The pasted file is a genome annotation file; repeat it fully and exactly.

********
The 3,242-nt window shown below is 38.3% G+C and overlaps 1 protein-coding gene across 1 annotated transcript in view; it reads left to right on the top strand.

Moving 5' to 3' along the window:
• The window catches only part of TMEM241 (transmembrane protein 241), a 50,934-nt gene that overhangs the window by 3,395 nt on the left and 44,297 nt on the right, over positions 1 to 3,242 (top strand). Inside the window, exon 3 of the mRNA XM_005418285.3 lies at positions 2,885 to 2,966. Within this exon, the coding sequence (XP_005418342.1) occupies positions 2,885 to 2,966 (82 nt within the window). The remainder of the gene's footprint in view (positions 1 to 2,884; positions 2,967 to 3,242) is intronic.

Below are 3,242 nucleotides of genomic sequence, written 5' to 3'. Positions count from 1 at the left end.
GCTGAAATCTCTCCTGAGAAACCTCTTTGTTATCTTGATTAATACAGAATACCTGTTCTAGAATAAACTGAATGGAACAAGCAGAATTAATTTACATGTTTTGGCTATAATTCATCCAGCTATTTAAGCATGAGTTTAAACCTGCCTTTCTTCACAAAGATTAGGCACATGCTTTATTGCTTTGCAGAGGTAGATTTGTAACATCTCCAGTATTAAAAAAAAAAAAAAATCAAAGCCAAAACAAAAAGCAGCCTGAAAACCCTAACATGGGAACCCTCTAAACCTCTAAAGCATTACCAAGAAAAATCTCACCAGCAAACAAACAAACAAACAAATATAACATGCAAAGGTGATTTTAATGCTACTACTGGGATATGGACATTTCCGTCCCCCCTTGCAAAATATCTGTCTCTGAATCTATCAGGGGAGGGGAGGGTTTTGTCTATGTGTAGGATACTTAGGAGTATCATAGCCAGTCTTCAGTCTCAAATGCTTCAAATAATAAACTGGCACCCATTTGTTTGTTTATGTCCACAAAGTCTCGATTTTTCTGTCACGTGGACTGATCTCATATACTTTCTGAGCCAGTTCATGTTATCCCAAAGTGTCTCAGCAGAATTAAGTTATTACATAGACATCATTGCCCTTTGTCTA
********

The 3,242-nt window shown below is 38.3% G+C and overlaps 1 protein-coding gene across 1 annotated transcript in view; it reads left to right on the top strand.

Moving 5' to 3' along the window:
• The window catches only part of TMEM241 (transmembrane protein 241), a 50,934-nt gene that overhangs the window by 3,395 nt on the left and 44,297 nt on the right, over positions 1 to 3,242 (top strand). Inside the window, exon 3 of the mRNA XM_005418285.3 lies at positions 2,885 to 2,966. Within this exon, the coding sequence (XP_005418342.1) occupies positions 2,885 to 2,966 (82 nt within the window). The remainder of the gene's footprint in view (positions 1 to 2,884; positions 2,967 to 3,242) is intronic.

Below are 3,242 nucleotides of genomic sequence, written 5' to 3'. Positions count from 1 at the left end.
GCTGAAATCTCTCCTGAGAAACCTCTTTGTTATCTTGATTAATACAGAATACCTGTTCTAGAATAAACTGAATGGAACAAGCAGAATTAATTTACATGTTTTGGCTATAATTCATCCAGCTATTTAAGCATGAGTTTAAACCTGCCTTTCTTCACAAAGATTAGGCACATGCTTTATTGCTTTGCAGAGGTAGATTTGTAACATCTCCAGTATTAAAAAAAAAAAAAAATCAAAGCCAAAACAAAAAGCAGCCTGAAAACCCTAACATGGGAACCCTCTAAACCTCTAAAGCATTACCAAGAAAAATCTCACCAGCAAACAAACAAACAAACAAATATAACATGCAAAGGTGATTTTAATGCTACTACTGGGATATGGACATTTCCGTCCCCCCTTGCAAAATATCTGTCTCTGAATCTATCAGGGGAGGGGAGGGTTTTGTCTATGTGTAGGATACTTAGGAGTATCATAGCCAGTCTTCAGTCTCAAATGCTTCAAATAATAAACTGGCACCCATTTGTTTGTTTATGTCCACAAAGTCTCGATTTTTCTGTCACGTGGACTGATCTCATATACTTTCTGAGCCAGTTCATGTTATCCCAAAGTGTCTCAGCAGAATTAAGTTATTACATAGACATCATTGCCCTTTGTCTA